On Saturday night, Yulia Tymoshenko took to the stage of the Maidan to address thousands of protesters who had gathered to pay their respects to the dozens who have died in Kiev in the past week as Viktor Yanukovych, the ousted Ukrainian president, made his last stand. She was slumped in a wheelchair and looked far older than the last time she was seen in public, two and a half years ago, at a trial orchestrated to put her, Yanukovych’s chief rival, behind bars. But the fire was there.
“This is your victory,” she told the crowd hours after parliament set her free, “because no politician, no diplomat could do what you have done. You have removed this cancer from this country.” And then, proving that more than two and a half years of jail time had not destroyed the politician within, she told the crowd that she would act as the “guarantee” that their movement would continue. Hours earlier, she had announced she would run in early presidential elections called for May 25.
If only this were the story of the pure political prisoner emerging to freedom to take up the cause of democracy. But Tymoshenko is more complicated than that — a woman who became enormously wealthy in the chaotic 1990s by playing the gas trade, she is also a shrewd political operator. The “Gas Princess” transformed herself to help lead the Orange Revolution that first prevented Yanukovych from coming to power in 2004 as the chosen successor of Ukraine’s authoritarian post-Soviet government. First, she learned Ukrainian (having grown up in one of Ukraine’s Russian-speaking regions). Then, she learned the language of democracy and Western integration. When the Orange Revolution overturned rigged election results, Tymoshenko became prime minister. Her revolutionary co-leader, Viktor Yushchenko, became president. And Yanukovych went away only to be elected president in 2010, beating out Tymoshenko apparently fair and square, as the usual trope set in: The revolution had failed to bring about the changes so many had sought. The country was on the verge of economic collapse.
In that election, Tymoshenko was believed to be Moscow’s favored candidate. The year before, Vladimir Putin had praised her as someone with whom he could do business. “It’s comfortable for us to work with Tymoshenko’s government,” Putin said at the time. “I think that through our cooperation, relations between Russia and Ukraine became stable and strengthened.”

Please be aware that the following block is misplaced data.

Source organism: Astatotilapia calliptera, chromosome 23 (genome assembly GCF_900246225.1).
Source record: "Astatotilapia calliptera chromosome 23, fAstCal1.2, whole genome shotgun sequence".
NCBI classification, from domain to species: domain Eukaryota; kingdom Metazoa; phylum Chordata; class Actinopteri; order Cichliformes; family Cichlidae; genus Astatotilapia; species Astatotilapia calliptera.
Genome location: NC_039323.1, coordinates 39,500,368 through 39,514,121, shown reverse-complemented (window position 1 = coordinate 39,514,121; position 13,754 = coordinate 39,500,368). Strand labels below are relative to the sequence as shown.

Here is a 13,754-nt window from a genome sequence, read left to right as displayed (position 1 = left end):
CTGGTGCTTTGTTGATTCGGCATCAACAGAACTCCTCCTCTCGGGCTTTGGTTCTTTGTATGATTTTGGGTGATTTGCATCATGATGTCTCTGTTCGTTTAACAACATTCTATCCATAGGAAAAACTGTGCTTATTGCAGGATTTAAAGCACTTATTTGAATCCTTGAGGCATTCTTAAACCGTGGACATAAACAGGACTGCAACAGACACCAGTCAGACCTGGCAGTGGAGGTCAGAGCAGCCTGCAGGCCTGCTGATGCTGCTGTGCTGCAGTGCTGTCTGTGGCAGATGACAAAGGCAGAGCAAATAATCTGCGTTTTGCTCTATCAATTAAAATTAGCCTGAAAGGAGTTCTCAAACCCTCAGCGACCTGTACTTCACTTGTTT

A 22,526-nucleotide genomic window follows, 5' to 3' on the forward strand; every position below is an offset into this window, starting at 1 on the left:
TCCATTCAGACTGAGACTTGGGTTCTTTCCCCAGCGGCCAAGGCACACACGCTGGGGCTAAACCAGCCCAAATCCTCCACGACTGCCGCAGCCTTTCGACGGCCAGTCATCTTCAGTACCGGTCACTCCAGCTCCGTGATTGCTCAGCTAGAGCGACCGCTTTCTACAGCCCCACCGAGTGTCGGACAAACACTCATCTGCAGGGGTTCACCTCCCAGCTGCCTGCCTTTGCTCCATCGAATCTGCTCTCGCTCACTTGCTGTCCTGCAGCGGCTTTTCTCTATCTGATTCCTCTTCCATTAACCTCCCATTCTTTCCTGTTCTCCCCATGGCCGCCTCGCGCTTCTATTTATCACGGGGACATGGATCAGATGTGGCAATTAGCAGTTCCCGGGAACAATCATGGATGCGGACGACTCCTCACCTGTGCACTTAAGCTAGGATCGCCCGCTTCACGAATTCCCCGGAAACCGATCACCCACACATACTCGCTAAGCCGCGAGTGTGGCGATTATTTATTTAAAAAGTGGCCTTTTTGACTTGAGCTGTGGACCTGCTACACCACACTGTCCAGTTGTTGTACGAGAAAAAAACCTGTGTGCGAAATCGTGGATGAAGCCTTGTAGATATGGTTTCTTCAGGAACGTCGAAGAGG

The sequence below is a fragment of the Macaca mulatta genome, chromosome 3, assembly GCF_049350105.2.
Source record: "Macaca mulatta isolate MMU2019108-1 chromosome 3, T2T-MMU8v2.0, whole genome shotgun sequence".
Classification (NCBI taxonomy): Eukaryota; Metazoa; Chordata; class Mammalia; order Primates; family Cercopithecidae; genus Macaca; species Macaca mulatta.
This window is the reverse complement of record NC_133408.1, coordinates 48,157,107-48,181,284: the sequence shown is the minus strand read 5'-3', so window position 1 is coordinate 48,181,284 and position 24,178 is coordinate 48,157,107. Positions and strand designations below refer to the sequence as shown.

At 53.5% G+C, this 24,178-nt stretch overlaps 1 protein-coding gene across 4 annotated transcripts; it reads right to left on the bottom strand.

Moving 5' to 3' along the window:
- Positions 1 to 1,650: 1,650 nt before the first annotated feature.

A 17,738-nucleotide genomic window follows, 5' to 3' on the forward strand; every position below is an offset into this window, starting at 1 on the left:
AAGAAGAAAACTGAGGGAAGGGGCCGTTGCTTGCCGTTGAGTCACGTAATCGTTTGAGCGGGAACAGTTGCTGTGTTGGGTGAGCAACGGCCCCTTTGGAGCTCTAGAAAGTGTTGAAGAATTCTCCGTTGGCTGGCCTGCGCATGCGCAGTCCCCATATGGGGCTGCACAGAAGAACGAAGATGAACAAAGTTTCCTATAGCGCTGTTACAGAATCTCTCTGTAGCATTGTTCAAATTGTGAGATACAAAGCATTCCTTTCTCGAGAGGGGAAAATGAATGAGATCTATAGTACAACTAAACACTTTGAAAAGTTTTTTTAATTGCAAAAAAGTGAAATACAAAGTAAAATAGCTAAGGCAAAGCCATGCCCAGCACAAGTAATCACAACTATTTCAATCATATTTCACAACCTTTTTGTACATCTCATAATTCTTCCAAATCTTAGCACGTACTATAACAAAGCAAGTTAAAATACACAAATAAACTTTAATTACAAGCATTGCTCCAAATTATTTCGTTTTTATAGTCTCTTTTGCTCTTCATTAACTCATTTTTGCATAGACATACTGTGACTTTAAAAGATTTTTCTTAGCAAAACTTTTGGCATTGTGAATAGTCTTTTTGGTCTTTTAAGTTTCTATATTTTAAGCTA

The question now is whether Putin continues to believe that to be true. Putin has yet to comment on the events that have gripped Ukraine in the past 48 hours — Yanukovych’s flight from Kiev, his impeachment by parliament, his aborted attempts to enter Russia — but his usual mouthpieces have. As images of protesters and journalists overrunning Yanukovych’s opulent suburban residence went viral, Alexey Pushkov, the bombastic head of the Duma’s international affairs committee, tweeted: “They’re letting anyone into Yanukovych’s ‘Mezhigorye’ residence outside Kiev. He himself has run away, his guards have run away, the personnel have run away. It’s a pathetic end for a president.” Russia had thrown Yanukovych away.
Russia learned a lot from its open meddling in Ukraine in 2004. In the 2010 election that brought Yanukovych to power, Putin remained largely quiet. Ditto elections last year in Georgia that saw a Kremlin-friendly leadership sweep aside Mikhail Saakashvili, the Georgian president with whom Moscow fought a war in 2008 and whom Putin openly despised. If Putin thinks he can work with Tymoshenko — and if the protest movement decides to support her (a big “if”) — then maybe the worst scenarios can be avoided.
Tymoshenko will certainly try to garner the support of Ukraine’s protesters. Politics is in her blood. When I interviewed her daughter shortly after her mother was jailed, she told me, “Sometimes it comes to a point when I just want her out of it, we just want her to have a normal life. But if you remove politics from her life, she would not be able to live.” The question now is whether the Maidan will have her. Tymoshenko has always been a divisive figure, and judging by the split reaction to her speech on the square, she remains one. She has the support of at least one of the top three opposition leaders, Arseny Yatsenyuk, a close ally who served in her government.
But even if the protesters back her, and if Putin is OK with that, fears of a split remain. An unnamed Russian official told the Financial Times this week that Russia was prepared to “protect” the Russian-speaking region of Crimea, which hosts a Russian naval base and its Black Sea Fleet, if the country was to break up, “just as we did in Georgia.” Protests there in support of the Maidan have been violently broken up. The situation outside Kiev remains tense.
It would be nice to think that Ukraine’s fate will be decided on its own, without the influence of outside actors. But that’s not how Russia sees it. Ukraine is many things to Putin — a vestige of imperial desires, a gateway to Europe’s gas market, and a country that, historically and culturally, should actually be part of Russia. Today, it is also part of his renewed desire to stand up to the West. Many in the U.S. and Europe like to say that the days of Cold War-era zero-sum outcomes are over, but Putin will never believe that to be true. To him, to “lose” Ukraine means that the West has won.
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